RALEIGH, N.C. | Dozens of retired military chaplains say that serving both God and the U.S. armed forces will become impossible for chaplains whose faiths consider homosexuality a sin if the “don’t ask, don’t tell” policy is ended.
If a chaplain preaches against homosexuality, he could conceivably be disciplined as a bigot under the military’s nondiscrimination policy, the retired chaplains say. The Pentagon, however, says chaplains’ religious beliefs and their need to express them will be respected.
Clergy would be ineligible to serve as chaplains if their churches withdraw their endorsements, as some have threatened to do if “don’t ask, don’t tell” ends. Critics of allowing openly gay troops fear that clergy will leave the service or be forced to find other jobs in the military that don’t involve their faiths.
“The bottom line is religious freedom,” said retired Army Brig. Gen. Douglas Lee, one of 65 former chaplains who signed a letter urging President Obama and Defense Secretary Robert M. Gates to keep “don’t ask, don’t tell.”
A federal judge threw out the policy last month, but it remains in effect while the federal government appeals the ruling. Under the 1993 law, the military cannot inquire into service members’ sexual orientation and punish them for it as long as they keep it to themselves. Mr. Obama favors repealing the law but wants it done by Congress.
Opponents of the ban argue that military chaplains have a different job than ministering to a parish where everyone shares the same beliefs. They must respect all faiths and counsel all service members, from devout Muslims to atheists.
“My heart doesn’t bleed for these chaplains,” said Mikey Weinstein, president of the Military Religious Freedom Foundation. “If you don’t like it, there’s a very simple solution: Fold your uniform, file the paperwork and find something else to do.”
Officials at North Carolina’s sprawling Fort Bragg Army post and the Armed Forces Chaplains Board did not respond to requests to interview active military chaplains about the issue. The group of retired chaplains who wrote the letter to Mr. Obama and Mr. Gates said they were speaking out because active chaplains could be accused of insubordination if they publicly oppose repealing “don’t ask, don’t tell.”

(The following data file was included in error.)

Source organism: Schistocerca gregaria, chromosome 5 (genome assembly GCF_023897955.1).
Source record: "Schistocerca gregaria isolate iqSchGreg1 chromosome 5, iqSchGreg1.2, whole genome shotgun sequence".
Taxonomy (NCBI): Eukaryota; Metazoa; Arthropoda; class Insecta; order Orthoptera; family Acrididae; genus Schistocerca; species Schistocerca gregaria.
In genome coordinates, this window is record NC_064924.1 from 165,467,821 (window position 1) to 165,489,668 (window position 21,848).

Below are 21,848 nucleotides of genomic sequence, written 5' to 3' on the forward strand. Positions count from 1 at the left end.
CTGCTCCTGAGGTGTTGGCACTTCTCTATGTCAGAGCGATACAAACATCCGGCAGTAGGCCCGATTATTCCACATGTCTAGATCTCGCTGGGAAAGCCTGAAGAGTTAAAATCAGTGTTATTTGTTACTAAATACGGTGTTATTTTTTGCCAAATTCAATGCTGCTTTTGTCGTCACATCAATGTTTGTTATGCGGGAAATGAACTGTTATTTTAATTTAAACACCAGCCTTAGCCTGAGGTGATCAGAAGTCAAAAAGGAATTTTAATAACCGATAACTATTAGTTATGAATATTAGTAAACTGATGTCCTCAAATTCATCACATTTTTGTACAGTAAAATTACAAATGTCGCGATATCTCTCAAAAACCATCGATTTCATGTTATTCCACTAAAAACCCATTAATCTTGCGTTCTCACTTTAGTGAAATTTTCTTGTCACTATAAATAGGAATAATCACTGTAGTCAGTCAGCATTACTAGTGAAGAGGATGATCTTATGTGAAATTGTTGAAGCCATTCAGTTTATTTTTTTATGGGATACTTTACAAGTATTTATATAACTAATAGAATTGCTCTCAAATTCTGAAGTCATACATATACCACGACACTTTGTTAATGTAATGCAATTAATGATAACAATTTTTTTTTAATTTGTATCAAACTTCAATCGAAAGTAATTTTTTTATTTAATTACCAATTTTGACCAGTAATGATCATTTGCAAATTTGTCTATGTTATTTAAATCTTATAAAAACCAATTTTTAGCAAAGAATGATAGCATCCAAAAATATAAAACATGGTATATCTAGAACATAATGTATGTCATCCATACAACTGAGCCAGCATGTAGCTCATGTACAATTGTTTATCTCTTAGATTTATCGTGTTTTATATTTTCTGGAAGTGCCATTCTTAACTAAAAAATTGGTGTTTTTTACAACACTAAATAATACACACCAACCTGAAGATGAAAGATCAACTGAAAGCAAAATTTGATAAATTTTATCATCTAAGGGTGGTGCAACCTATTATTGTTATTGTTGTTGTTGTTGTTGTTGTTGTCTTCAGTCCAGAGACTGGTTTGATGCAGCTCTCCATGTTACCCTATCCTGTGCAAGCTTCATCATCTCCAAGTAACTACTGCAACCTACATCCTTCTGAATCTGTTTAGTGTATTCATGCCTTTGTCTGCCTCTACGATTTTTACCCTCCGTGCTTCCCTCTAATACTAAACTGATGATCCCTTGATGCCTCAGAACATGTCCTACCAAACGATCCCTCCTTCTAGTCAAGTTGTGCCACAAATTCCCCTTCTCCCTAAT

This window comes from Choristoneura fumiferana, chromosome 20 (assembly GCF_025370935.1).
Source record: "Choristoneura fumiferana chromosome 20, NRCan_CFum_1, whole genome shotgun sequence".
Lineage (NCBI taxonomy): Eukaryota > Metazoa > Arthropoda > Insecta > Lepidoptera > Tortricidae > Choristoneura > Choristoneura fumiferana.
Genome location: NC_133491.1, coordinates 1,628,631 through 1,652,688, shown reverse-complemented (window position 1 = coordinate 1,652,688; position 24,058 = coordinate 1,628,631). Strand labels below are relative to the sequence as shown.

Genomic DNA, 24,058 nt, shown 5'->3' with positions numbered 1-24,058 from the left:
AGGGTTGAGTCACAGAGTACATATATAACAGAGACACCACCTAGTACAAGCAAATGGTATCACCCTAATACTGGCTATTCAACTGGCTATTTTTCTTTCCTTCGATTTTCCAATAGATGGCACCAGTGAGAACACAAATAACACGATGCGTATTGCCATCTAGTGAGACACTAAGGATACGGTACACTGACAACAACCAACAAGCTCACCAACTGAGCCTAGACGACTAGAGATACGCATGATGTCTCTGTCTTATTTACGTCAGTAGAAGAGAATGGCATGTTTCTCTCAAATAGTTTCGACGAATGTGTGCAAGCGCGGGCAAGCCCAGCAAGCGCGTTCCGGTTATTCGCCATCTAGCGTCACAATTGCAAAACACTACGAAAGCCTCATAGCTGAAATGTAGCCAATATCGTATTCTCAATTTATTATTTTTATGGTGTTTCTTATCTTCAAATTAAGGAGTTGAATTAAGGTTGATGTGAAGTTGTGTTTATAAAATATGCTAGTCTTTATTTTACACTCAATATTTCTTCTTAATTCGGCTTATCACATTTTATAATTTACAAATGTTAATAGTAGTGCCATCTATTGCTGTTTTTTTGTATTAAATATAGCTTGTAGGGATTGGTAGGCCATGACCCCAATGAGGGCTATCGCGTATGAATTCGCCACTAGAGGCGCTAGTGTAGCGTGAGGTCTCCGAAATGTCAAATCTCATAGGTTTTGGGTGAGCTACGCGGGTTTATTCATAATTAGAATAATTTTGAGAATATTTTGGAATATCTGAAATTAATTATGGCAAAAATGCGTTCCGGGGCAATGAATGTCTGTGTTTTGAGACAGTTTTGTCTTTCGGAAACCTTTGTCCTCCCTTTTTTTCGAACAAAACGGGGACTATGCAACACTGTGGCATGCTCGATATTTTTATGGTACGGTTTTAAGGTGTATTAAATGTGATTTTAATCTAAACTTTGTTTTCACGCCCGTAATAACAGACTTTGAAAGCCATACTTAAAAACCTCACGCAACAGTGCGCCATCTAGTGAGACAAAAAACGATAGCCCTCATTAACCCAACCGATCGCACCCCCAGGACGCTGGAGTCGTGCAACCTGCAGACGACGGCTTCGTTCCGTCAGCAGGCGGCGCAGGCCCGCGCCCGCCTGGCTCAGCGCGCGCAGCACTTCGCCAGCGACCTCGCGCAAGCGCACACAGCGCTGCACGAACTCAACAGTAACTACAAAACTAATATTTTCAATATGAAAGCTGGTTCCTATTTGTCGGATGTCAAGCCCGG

“Many (if not most) chaplains will confront a profoundly difficult moral choice: whether they are to obey God or to obey men,” they wrote in the Sept. 16 letter.
The Defense Department has not said specifically how it would address any potential conflicts with chaplains stemming from the end of “don’t ask, don’t tell,” but Pentagon spokeswoman Eileen Lainez said the military would not force chaplains to keep their beliefs silent. “Chaplains are allowed to speak according to the dictates of their faith,” she said.
“With great acumen, chaplains, throughout the Department’s history, have found means wherein they could strike a balance between faith group requirements and Department of Defense needs,” Miss Lainez said. “Members who feel something is inappropriate may always utilize their chain of command, the inspector general or other systems already in place, to address their concerns.”
Members of the clergy have been ministering to American troops since the Revolution. There are about 3,000 chaplains on active duty, most from theologically conservative faiths and organizations.
In the Army, the U.S. military’s largest branch, the largest denomination is the Southern Baptist Convention, with roughly 450 active chaplains. Next is the Roman Catholic Church, with 270, followed by chaplains from the Full Gospel Pentecostal Church; Presbyterian and Reformed churches; and Assemblies of God.
A spokeswoman for the Pentagon said chaplains must have the endorsement of their church or religious organization to serve the role. If a chaplain’s church withdraws its endorsement, the military begins processing the chaplain to leave the military.
Several denominations have already threatened to take such a step, citing long lists of potential conflicts the chaplains could face with openly gay soldiers.View Entire Story
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